Date: Thu, 13 Jun 1996 06:53:59 GMT
Sender: Activists Mailing List <ACTIV-L@MIZZOU1.MISSOURI.EDU>
Subject: Europe: ENERGY CHARTER: UNIONS CALL FOR SOCIAL PROTOCOL
/** labr.global: 208.0 **/
** Topic: news from ICEM **
** Written 11:18 PM Jun 5, 1996 by glas:andre in cdp:labr.global **
From: firstname.lastname@example.org (Andrey Mrost)
Date: Tue, 04 Jun 1996 11:35:34 GMT
The following is from the International Federation of Chemical, Energy, Mine and General Workers' Unions (ICEM)
As Western energy multinationals are taking over the electric power and gas industries of the Eastern European countries, the ICEM and its affiliated trade unions in this region have renewed their call for a Social Protocol to be added to the Energy Charter Treaty.
This was one of the resolutions of a conference held in Haltern, Germany on 1 - 2 June by the International Federation of Chemical, Energy, Mine and General Workers' Unions (ICEM). The ICEM represents some 20 million energy and allied workers in 113 countries of the world.
Entitled "Restructuring and New Role of Trade Unions in Central and Eastern European Electric Power Industries", the historic conference was attended by more than 100 delegates from 23 countries. This was the first time all major electric power, gas and coal mining unions of Central and Eastern Europe had gathered in the same conference hall with their Western European colleagues and managers of Western companies such as RWE Energie, Electricite de France and IVO, which are investing in the electric power industries of these countries in conjunction with the privatisation process.
As part of a campaign launched by ICEM's predecessors ICEF and MIF in 1993, the ICEM has again written to the Energy Charter Conference and to the European Union, urging them to negotiate social rules for multinational investment in the energy industries. The Energy Charter Treaty, which is signed by 49 nations and the EU, aims to liberalise the exploitation of, and trade in, energy. Principally targeted at Central and Eastern Europe, it seeks to establish a level playing field for multinational companies in the signatory states. It forbids these states to favour their own energy companies and to discriminate against foreign companies. However, the Treaty completely ignores any social dimension.
The Social Protocol would oblige the signatory countries to ratify and apply the cornerstone Conventions of the UN's International Labour Organisation (ILO). These include the ILO's international standards on freedom of association and the right to collective bargaining, health and safety, minimum age for employment, discrimination, equal remuneration and forced labour. As was reported by several delegates, wages are being paid up to 3-4 months late in the electricity industries of some Central and Eastern European countries, but electric power workers still do not have the right to strike in many countries of the region. The Conference also urged all governments to ratify ILO Convention 176 on Safety and Health in Mines, which was adopted in 1995.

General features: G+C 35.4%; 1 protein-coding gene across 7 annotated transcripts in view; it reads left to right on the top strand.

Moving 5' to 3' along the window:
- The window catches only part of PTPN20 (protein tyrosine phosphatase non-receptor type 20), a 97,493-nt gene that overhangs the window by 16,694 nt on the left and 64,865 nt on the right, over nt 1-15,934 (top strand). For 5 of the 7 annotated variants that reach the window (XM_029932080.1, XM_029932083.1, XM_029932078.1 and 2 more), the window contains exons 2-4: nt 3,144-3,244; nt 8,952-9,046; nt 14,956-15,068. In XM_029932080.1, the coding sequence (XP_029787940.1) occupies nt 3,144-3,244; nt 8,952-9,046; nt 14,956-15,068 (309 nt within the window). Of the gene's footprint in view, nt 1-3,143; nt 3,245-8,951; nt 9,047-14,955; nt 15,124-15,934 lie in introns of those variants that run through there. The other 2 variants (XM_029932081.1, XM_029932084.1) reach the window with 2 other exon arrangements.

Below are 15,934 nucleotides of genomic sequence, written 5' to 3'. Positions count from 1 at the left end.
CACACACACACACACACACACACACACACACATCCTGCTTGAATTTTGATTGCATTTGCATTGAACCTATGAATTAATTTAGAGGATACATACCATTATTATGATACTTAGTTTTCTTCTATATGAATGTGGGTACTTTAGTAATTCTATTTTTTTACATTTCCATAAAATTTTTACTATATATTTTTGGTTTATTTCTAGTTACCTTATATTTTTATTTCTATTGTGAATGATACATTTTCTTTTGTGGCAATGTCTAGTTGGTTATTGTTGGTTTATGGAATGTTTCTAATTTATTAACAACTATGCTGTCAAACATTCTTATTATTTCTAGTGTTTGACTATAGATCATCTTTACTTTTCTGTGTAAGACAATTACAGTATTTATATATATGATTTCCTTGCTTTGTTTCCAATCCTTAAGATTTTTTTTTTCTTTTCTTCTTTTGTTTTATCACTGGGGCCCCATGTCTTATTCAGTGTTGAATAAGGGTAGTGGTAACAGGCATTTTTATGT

"If we want to get the privatisation and restructuring process under control and if we are serious about creating a level playing field for business and for social advance, we need to balance the enthusiasm for profit with an equal enthusiasm for employment and social benefits," said ICEM General Secretary Vic Thorpe. He emphasised the need to introduce common rules not only for capital but also for labour matters.
The ICEM and its affiliates will pursue agreements on social rules with individual companies in conjunction with privatisation and foreign investment. Such accords, which have already been negotiated between foreign investors, trade unions and the government in Hungary, would guarantee trade union rights, continuity of collective agreements, high levels of employment, training programmes, social benefits and social facilities. Western company executives from RWE Energie, Electricite de France and IVO welcomed the idea of social partnership and the active role of trade unions in the restructuring process.
The ICEM urges international financial institutions such as the World Bank and the European Bank for Reconstruction and Development (EBRD) to add similar social factors as essential elements in their funding agreements for energy projects in Central and Eastern Europe. Hans Berger, President of the ICEM and of the German Mine and Energy Workers' Union, in his opening speech criticised the World Bank for imposing too rapid changes at the cost of jobs, This, he said, was creating anti-western feeling in some Central and Estern European countries - for instance, in Russia.
ICEM UPDATE is available by e-mail or fax. Individual news items can be supplied in other languages on request.
avenue Emile de Beco 109, B-1050 Brussels, Belgium.
tel.+32.2.6262020 fax +32.2.6484316
Editor: Ian Graham, Information Officer
Publisher: Vic Thorpe, General Secretary.